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Senior showcase celebrates artists

Attendees+view+the+exhibits+on+display+at+The+B.F.A.+and+B.A.+Senior+Show+in+the+Colins+C.+Biboll+Art+Gallery.+The+six+seniors+present+showcased+their+four+years+of+visual+art+tutelage+Photo+credit%3A+Matthew+Dietrich
Attendees view the exhibits on display at The B.F.A. and B.A. Senior Show in the Colins C. Biboll Art Gallery. The six seniors present showcased their four years of visual art tutelage Photo credit: Matthew Dietrich

Attendees view the exhibits on display at The B.F.A. and B.A. Senior Show in the Colins C. Biboll Art Gallery. The six seniors present showcased their four years of visual art tutelage Photo credit: Matthew Dietrich

Attendees view the exhibits on display at The B.F.A. and B.A. Senior Show in the Colins C. Biboll Art Gallery. The six seniors present showcased their four years of visual art tutelage Photo credit: Matthew Dietrich

Jessamyn Reichmann

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Six graduating seniors showcased their most impressive pieces of art created at Loyola. This past Monday, family members and friends attended the BFA and BA Senior Showcase. Taking place in the Collins C. Diboll Art Gallery, the seniors displayed the pieces they found most striking.

Whether highlighting the unknown aspects of life or challenging the status quo of traditional artwork, each senior pulled a range of ideas into their final show. Ashley Tagliero, visual arts senior, used the opportunity to recall moments of her early childhood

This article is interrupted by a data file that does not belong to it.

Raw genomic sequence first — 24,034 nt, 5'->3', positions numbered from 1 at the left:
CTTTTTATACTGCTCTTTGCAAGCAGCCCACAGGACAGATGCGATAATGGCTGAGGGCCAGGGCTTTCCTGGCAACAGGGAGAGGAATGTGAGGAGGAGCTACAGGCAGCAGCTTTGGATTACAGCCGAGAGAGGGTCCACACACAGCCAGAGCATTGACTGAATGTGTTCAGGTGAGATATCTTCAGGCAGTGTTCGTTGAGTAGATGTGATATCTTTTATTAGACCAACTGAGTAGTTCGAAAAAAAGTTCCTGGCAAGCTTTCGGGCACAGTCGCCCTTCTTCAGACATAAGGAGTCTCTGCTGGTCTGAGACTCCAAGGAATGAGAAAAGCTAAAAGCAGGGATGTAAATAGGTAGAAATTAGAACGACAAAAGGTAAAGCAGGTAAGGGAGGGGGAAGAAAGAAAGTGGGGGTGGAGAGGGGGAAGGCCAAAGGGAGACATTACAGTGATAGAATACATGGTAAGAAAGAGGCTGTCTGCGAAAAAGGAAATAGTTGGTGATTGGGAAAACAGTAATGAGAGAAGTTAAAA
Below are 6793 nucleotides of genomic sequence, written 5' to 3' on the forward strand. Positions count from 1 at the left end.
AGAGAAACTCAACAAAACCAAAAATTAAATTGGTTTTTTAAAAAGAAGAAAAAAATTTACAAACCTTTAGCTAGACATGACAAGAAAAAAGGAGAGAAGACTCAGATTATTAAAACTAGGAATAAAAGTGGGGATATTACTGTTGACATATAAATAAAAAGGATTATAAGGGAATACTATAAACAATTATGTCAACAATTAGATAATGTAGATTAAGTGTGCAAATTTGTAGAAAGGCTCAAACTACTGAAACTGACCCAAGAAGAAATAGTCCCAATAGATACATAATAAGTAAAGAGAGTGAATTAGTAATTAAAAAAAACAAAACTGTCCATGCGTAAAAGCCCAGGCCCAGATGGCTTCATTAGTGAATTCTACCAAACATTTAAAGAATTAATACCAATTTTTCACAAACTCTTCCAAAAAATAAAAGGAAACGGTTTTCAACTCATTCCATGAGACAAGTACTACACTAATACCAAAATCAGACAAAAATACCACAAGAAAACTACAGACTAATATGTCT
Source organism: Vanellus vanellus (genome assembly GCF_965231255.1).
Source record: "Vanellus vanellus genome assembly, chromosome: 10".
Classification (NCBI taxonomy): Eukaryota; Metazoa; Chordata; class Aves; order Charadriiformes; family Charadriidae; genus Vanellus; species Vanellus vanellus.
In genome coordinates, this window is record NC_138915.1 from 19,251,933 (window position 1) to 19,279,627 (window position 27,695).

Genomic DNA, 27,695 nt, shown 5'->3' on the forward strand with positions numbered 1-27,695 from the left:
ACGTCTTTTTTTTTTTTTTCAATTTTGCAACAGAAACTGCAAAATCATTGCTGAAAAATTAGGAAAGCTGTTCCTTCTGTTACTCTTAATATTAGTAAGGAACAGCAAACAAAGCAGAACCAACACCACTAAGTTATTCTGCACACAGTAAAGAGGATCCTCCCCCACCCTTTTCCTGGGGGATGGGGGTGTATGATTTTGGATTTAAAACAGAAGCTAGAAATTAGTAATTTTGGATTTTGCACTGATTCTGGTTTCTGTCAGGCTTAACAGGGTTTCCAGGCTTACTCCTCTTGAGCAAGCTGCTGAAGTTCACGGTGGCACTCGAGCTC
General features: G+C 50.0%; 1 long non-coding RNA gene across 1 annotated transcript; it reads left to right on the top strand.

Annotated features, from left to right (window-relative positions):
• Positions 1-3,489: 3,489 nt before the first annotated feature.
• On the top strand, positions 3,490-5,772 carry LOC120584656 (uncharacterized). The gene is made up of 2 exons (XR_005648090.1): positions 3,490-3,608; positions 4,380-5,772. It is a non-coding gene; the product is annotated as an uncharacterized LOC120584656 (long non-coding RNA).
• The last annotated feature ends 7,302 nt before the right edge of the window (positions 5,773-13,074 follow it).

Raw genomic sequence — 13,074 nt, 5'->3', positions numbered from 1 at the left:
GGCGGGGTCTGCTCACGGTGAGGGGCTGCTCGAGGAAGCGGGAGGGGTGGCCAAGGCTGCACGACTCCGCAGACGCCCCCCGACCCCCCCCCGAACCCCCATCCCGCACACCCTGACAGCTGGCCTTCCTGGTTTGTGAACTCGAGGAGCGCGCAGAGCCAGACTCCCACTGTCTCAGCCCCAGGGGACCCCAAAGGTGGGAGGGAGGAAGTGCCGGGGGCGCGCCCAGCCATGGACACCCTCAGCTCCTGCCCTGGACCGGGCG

Through the use of white orchids, Tagliero challenged herself to compose several art pieces to contradict 2-D images. With the reestablishment of space and overlapping of flowers, she was able to reconstruct an almost forgotten memory.

“The white orchids recall a small memory of my mother always tending to the white orchids in our home. The lemony yellow brings out the warm feelings of the memory as the grid aids to the idea,” Tagliero said.

Tagliero continued to describe how her childhood memory combined with the lemony tones, culminated in a series of drawings embodying her younger years.

The first of the six showcased exhibits belonged to Olivia Wells. What began as her study of the religious movement, “Heaven’s Gate,’’ evolved into a fascination for life. From there her artwork’s objective was to display the unknown aspects of everyday life. She titled her exhibit “Extraterrestrial.’’

“I intend to create an atmosphere that draws connections to ideas of modern and historic space travel, political climate, feelings of alienation/isolation, existence and fear and fascination for the unknown,” Wells said.

Through a series of ten black and white 12 x 16 monotypes, Wells depicts unidentified flying objects and humanoid figures.

For visual arts senior Lauren Vega, the Senior Showcase was a moment of enpowerment. Vega focused her artwork around the tradition of female portraits.

“In my work, I portray active, dynamic women in open settings whose gazes are direct or confrontational. The figures dominate the composition and are able to exist in any space without the environmental limitations of status, role or femininity,” Vega said.

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Through the use of reduced lines and over-saturated colors, Vega’s work engages observers with a push-and-pull like relationship between the subjects and traditional female portraits.

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Senior showcase celebrates artists